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Fashion Logistics in an Era of Non-Stop Port Strikes

Remember the looming port strikes on the Atlantic and Gulf coasts threatening to shut down international trade and, by extension, much of the U.S. economy as we know it? Well, after a year of tense and tenuous negotiations, cooler heads prevailed and a major, long-term agreement was reached in April with port workers:  
These negotiations were very significant in that they affect 14 East and Gulf Coast ports that cumulatively represent 95 percent of all containerized shipments—and 110 million tons of import and export cargo—to the Eastern seaboard.  

National Retail Federation (NRF) Vice President for Supply Chain and Customs Policy Jon Gold told LM that this news is positive for both supply chains and the U.S. economy in that the agreement provides stability on the waterfront for East and Gulf Coast ports. “This provides the stability that retailers and other importers and exporters and transportation and logistics providers, among others, really rely on through the ports,” he said.
  Similarly, a deal was reached with dock workers on the West Coast in December, ending a very costly port strike.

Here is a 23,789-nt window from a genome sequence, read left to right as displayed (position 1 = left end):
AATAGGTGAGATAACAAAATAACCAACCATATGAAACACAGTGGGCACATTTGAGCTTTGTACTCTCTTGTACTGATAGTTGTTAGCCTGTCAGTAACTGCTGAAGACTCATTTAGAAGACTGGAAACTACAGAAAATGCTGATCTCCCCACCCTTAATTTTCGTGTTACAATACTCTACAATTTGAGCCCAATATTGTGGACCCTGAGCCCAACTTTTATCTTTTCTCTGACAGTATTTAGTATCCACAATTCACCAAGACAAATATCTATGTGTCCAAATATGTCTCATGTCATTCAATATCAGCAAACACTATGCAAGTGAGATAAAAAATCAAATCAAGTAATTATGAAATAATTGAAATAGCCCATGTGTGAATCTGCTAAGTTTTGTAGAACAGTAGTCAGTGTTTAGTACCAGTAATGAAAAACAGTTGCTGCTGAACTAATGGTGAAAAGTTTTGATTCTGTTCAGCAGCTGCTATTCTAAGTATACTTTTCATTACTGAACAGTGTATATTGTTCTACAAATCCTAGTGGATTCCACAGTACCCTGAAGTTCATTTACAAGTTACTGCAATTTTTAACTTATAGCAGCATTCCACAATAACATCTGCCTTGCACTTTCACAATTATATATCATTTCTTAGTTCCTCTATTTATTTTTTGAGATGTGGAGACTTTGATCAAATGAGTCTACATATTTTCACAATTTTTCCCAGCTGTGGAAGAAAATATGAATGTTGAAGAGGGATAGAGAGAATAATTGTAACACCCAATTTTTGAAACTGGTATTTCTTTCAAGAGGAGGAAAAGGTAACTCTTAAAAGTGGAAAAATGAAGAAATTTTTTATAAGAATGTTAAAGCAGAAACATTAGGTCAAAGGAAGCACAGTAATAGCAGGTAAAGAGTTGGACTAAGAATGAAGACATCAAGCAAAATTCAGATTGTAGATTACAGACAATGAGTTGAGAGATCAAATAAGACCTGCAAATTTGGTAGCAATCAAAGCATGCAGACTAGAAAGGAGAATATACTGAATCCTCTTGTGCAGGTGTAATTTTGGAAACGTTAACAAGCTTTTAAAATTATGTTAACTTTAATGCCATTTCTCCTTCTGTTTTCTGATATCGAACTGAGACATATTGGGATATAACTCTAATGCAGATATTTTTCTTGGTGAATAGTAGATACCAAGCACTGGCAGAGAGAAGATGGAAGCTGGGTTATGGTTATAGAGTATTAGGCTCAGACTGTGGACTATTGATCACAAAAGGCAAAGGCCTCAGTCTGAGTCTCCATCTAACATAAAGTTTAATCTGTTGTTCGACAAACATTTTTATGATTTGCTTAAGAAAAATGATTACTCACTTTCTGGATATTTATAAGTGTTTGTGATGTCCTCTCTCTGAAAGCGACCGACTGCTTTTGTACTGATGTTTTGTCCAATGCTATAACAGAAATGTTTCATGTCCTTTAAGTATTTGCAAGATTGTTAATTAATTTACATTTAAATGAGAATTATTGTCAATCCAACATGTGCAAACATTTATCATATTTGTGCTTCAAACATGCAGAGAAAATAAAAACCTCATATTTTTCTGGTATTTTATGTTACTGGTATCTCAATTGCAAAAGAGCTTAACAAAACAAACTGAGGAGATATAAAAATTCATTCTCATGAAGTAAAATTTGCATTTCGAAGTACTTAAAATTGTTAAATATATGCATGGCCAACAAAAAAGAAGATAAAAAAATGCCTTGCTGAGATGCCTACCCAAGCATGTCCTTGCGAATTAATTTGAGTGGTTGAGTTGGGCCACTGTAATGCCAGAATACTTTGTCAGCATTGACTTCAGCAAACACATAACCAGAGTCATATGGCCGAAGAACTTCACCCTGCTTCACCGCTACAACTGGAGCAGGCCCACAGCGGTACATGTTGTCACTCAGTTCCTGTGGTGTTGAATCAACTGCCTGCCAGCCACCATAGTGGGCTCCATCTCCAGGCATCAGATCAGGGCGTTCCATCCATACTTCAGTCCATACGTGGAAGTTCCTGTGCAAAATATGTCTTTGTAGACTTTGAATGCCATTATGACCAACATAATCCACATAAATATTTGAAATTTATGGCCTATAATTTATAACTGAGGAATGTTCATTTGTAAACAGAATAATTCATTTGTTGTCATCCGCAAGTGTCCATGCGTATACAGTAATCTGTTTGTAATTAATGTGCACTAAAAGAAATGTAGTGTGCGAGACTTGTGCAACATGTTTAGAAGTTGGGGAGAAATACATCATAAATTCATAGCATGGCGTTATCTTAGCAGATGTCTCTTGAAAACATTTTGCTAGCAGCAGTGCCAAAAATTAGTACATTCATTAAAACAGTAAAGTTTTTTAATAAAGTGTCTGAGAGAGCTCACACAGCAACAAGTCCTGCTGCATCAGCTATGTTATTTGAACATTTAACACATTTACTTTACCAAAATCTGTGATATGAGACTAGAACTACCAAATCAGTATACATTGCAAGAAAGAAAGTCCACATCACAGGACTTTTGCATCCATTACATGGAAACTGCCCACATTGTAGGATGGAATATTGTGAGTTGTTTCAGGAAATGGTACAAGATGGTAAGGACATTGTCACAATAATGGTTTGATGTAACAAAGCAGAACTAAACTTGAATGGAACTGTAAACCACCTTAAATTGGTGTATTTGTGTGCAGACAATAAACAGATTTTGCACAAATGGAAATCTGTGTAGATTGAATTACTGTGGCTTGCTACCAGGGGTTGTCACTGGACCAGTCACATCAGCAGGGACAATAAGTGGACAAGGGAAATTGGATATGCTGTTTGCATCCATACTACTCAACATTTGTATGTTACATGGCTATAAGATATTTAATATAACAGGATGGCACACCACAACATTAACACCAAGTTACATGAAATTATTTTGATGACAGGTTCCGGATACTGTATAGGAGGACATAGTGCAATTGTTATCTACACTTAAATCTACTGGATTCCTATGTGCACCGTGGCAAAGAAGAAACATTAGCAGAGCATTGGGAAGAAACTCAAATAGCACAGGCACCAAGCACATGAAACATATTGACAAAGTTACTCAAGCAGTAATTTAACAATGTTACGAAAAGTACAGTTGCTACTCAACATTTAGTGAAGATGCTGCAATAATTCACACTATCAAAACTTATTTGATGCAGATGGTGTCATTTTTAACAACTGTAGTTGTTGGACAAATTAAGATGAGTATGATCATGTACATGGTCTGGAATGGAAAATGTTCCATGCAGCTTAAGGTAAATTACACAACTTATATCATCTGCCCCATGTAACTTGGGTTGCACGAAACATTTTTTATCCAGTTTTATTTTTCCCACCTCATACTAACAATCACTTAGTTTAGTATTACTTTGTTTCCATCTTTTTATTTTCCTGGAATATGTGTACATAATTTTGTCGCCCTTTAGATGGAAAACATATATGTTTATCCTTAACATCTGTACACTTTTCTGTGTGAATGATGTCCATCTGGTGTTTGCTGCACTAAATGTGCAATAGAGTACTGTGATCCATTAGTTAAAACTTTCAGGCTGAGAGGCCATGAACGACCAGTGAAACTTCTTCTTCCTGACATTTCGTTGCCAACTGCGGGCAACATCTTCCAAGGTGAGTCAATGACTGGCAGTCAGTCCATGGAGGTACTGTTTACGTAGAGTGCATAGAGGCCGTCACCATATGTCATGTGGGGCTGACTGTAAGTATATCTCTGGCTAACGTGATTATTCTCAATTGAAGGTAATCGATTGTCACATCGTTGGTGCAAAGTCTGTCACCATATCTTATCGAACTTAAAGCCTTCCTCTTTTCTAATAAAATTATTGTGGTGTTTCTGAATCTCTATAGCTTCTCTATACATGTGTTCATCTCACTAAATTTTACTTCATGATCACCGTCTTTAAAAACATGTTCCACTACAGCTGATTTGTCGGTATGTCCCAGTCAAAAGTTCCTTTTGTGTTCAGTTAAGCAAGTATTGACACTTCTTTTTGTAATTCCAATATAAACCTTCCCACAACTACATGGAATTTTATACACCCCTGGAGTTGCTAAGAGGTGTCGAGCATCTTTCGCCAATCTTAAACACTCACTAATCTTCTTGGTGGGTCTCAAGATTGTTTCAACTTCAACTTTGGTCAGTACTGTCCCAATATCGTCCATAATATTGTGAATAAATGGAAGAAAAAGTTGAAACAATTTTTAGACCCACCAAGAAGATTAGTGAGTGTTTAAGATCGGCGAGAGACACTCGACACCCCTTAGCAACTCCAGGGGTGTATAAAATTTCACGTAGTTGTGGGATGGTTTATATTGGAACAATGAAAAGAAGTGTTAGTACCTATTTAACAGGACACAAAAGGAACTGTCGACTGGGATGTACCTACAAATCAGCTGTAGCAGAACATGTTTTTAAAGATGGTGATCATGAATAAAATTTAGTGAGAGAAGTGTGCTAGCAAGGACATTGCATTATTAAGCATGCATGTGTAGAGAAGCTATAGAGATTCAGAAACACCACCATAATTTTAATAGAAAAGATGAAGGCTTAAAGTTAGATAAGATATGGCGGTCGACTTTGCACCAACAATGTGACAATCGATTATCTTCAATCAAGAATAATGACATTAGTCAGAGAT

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This, of course, was great news for an array of industries, but especially the U.S. apparel industry, which relies heavily on multinational supply chains. But just in the month since the deal was reached, a number of labor disputes have flared up at ports elsewhere in the world, highlighting the never-ending apparel supply chain management and fashion logistics challenges facing companies.   Two weeks ago, for example, port workers in two Brazilian cities unexpectedly went on strike. In the first week of May, port workers in Hong Kong — the world's third-busiest container port — ended a massive 40-day strike that created loading and unloading delays of three days or more. A series of port strikes occurred in Chile in late March and early April, and a port strike may be looming in Israel. If your garments are stuck on a ship somewhere waiting to be offloaded — or if you have to redirect your supply routes through a distant port not dealing with a work stoppage, costing you days (and money) — how are you supposed to maintain a level of speed-to-market necessary to thrive in this frenetic industry?

Simply put, in an era where it's not uncommon for apparel supply chains to stretch around the world and back, apparel companies have to be able to deal with major disruptions. At The Apparel Logistics Group, our fashion 3PL services can keep you agile, ahead of the curve, and prepared for whatever complications the world may throw at your operations.
Posted: 5/31/2013 4:39:05 PM by Global Administrator | with 0 comments


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